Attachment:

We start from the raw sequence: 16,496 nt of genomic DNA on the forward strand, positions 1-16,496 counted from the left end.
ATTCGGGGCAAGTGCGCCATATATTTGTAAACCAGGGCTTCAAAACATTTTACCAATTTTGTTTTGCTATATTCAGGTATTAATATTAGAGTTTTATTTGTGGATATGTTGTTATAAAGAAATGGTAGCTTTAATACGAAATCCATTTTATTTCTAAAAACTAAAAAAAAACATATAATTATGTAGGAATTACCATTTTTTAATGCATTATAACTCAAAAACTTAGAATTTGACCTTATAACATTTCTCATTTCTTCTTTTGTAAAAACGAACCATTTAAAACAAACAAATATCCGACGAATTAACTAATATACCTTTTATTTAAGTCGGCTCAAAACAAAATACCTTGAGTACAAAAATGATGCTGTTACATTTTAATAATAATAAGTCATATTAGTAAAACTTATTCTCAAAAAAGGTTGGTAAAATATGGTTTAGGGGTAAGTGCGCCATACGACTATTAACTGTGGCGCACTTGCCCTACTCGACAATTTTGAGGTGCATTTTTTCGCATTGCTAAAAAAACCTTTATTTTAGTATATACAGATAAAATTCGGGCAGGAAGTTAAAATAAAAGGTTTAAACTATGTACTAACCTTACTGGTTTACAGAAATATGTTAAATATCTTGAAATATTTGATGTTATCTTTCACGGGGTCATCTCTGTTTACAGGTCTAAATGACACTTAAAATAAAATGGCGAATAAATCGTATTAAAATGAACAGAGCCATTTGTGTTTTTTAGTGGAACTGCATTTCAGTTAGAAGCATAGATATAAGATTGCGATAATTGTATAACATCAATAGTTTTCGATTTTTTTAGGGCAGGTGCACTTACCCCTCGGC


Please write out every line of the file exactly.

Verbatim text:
We start from the raw sequence: 16,496 nt of genomic DNA on the forward strand, positions 1-16,496 counted from the left end.
ATTCGGGGCAAGTGCGCCATATATTTGTAAACCAGGGCTTCAAAACATTTTACCAATTTTGTTTTGCTATATTCAGGTATTAATATTAGAGTTTTATTTGTGGATATGTTGTTATAAAGAAATGGTAGCTTTAATACGAAATCCATTTTATTTCTAAAAACTAAAAAAAAACATATAATTATGTAGGAATTACCATTTTTTAATGCATTATAACTCAAAAACTTAGAATTTGACCTTATAACATTTCTCATTTCTTCTTTTGTAAAAACGAACCATTTAAAACAAACAAATATCCGACGAATTAACTAATATACCTTTTATTTAAGTCGGCTCAAAACAAAATACCTTGAGTACAAAAATGATGCTGTTACATTTTAATAATAATAAGTCATATTAGTAAAACTTATTCTCAAAAAAGGTTGGTAAAATATGGTTTAGGGGTAAGTGCGCCATACGACTATTAACTGTGGCGCACTTGCCCTACTCGACAATTTTGAGGTGCATTTTTTCGCATTGCTAAAAAAACCTTTATTTTAGTATATACAGATAAAATTCGGGCAGGAAGTTAAAATAAAAGGTTTAAACTATGTACTAACCTTACTGGTTTACAGAAATATGTTAAATATCTTGAAATATTTGATGTTATCTTTCACGGGGTCATCTCTGTTTACAGGTCTAAATGACACTTAAAATAAAATGGCGAATAAATCGTATTAAAATGAACAGAGCCATTTGTGTTTTTTAGTGGAACTGCATTTCAGTTAGAAGCATAGATATAAGATTGCGATAATTGTATAACATCAATAGTTTTCGATTTTTTTAGGGCAGGTGCACTTACCCCTCGGC